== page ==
“We then pass information and advice on to prison management, empowering them to make smart, informed, decisions. Our aim is to improve both prison and community safety.”
The information comes from a range of sources, including staff, prisoners, patterns of behaviour, external sources and agencies and the monitoring of prisoners’ mail and phone calls.
Prisoners make well over a million phone calls a year, so random monitoring would be ineffective.
“Every call we monitor is intelligence-led,” says Rick.
“Prisoners and the people they’re calling hear a recorded message telling them the call may be monitored, but they still think they can get away with crimes. We aim to prove them wrong.”
And what of the ‘talker’? What motivates one prisoner to dob in another?
“Some people just want to talk,” says Rick.
“Sometimes they genuinely want to stop a crime they see as unfair, or because they’re anti-drugs, having seen first-hand the damage they do. Some prisoners talk out of hatred for another person, or a desire to take out a competitor.
“But whatever the reason, we protect our sources very carefully.”
The Intelligence Team also work closely with the Police and provide information about prisoners to the Parole Board.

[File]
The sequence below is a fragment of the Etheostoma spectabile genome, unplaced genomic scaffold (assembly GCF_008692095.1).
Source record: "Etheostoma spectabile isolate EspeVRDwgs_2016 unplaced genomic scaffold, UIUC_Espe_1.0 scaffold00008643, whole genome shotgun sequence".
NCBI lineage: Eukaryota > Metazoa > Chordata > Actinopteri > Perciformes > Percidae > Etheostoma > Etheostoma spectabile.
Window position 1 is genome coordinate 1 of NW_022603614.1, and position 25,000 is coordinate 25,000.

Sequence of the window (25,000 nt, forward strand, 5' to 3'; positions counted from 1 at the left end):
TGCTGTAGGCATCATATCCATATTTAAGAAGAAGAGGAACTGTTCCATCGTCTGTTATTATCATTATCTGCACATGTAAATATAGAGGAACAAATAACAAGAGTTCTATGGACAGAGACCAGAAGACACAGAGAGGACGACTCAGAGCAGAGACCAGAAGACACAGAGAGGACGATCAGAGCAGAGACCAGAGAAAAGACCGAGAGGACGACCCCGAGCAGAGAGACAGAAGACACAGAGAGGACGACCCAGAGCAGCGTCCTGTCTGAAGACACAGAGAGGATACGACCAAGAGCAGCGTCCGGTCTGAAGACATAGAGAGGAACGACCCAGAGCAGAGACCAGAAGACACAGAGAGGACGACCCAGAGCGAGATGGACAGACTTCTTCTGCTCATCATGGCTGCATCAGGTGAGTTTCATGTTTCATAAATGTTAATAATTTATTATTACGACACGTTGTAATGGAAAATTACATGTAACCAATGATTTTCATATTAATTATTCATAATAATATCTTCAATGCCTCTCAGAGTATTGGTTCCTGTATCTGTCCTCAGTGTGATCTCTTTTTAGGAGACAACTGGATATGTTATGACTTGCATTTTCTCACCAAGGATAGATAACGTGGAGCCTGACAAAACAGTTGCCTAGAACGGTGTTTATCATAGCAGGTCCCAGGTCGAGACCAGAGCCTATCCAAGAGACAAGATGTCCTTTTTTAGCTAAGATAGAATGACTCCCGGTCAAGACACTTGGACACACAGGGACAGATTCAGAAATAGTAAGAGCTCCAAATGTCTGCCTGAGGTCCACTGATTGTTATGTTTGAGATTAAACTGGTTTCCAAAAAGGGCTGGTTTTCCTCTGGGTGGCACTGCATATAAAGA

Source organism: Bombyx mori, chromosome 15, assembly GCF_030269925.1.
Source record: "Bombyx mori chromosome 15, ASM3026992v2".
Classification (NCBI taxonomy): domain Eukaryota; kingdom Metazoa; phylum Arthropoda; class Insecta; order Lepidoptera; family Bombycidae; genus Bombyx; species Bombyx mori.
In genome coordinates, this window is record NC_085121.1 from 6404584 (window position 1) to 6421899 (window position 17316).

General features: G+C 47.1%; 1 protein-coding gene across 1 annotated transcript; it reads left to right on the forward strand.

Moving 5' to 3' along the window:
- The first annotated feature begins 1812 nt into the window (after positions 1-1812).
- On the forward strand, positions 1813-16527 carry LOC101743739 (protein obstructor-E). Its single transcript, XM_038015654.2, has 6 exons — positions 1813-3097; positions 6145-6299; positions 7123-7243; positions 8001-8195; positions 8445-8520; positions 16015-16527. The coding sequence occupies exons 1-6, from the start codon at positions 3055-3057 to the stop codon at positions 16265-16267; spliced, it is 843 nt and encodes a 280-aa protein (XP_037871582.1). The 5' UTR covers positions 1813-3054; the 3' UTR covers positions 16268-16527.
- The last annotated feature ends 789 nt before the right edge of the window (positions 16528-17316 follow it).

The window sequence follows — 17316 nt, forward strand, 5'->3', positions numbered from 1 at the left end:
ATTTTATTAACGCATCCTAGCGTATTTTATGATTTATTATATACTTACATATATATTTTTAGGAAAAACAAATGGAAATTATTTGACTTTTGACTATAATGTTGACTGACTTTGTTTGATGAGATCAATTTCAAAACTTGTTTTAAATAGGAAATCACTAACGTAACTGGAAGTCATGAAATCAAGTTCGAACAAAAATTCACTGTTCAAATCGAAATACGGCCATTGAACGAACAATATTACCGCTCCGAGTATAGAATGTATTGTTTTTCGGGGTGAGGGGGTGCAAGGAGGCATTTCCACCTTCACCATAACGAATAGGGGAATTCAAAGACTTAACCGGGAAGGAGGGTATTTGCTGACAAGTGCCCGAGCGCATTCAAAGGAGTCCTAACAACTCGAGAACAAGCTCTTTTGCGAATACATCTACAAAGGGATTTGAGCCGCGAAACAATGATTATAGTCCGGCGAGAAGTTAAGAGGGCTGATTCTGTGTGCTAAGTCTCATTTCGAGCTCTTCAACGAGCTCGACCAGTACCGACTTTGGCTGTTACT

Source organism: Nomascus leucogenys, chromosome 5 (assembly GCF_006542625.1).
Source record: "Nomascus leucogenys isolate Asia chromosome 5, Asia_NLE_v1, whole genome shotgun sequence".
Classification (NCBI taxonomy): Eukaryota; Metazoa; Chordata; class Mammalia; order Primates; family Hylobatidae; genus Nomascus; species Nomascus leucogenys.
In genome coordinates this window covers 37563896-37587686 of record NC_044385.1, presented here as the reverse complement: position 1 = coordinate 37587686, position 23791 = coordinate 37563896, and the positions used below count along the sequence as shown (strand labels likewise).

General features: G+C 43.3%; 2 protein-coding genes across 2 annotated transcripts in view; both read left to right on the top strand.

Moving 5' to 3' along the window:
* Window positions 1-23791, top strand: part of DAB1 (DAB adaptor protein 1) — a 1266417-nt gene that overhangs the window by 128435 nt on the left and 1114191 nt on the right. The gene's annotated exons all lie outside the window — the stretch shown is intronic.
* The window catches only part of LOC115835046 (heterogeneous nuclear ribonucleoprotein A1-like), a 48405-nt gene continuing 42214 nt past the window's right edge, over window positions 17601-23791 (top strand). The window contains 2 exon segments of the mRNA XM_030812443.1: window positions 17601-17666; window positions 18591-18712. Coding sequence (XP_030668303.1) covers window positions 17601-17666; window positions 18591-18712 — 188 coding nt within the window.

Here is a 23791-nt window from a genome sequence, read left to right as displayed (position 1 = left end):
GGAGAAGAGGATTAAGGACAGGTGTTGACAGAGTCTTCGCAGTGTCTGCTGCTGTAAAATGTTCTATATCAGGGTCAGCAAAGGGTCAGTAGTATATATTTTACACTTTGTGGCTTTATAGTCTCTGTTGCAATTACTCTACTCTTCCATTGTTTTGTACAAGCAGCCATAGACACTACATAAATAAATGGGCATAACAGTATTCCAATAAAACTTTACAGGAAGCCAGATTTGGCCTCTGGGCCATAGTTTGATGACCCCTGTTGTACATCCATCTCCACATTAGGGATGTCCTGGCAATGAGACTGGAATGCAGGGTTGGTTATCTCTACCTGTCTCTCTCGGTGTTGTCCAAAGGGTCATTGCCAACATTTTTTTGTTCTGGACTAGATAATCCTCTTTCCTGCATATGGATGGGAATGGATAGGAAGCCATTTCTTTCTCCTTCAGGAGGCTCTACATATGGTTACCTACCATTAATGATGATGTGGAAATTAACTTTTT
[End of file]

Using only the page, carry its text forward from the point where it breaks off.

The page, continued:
The Assessment of dangerousness
By David Riley, Chief Adviser Psychological Services
Most people working in the area of human service provision would accept that they have some responsibility to protect the public from the violent actions of their clients. That was not always the case, and what brought about this change was a landmark decision by the California Supreme Court.
The Court decision was the famous ruling in Tarasoff v The Regents of the University of California, which in 1976 signalled that service providers owed a duty of care to those who may be harmed by the future violent behaviour of their clients.
The case concerned a graduate student from India, Prosengit Poddar, who had developed romantic feelings towards another student, Tatiana Tarasoff, at a New Year’s Eve party in 1968. When Ms Tarasoff made it clear that his feelings were not reciprocated, Poddar became deeply depressed and on the advice of a friend attended the student counselling services where he was referred by a psychiatrist to a psychologist for psychotherapy.
Poddar confided to the psychologist that he had become distraught and angry, and intended to seek revenge on Ms Tarasoff, and had purchased a weapon. Following consultation with the supervising psychiatrist, it was decided that the campus police should be contacted and asked to arrange for Poddar to be hospitalised for further assessment.
However, when contacted by the campus police, Poddar appeared rational and reassured them that he intended no harm to Ms Tarasoff and consequently no further action was taken.
Some time later Poddar murdered Ms Tarasoff, and the Tarasoff family sought legal redress from the university.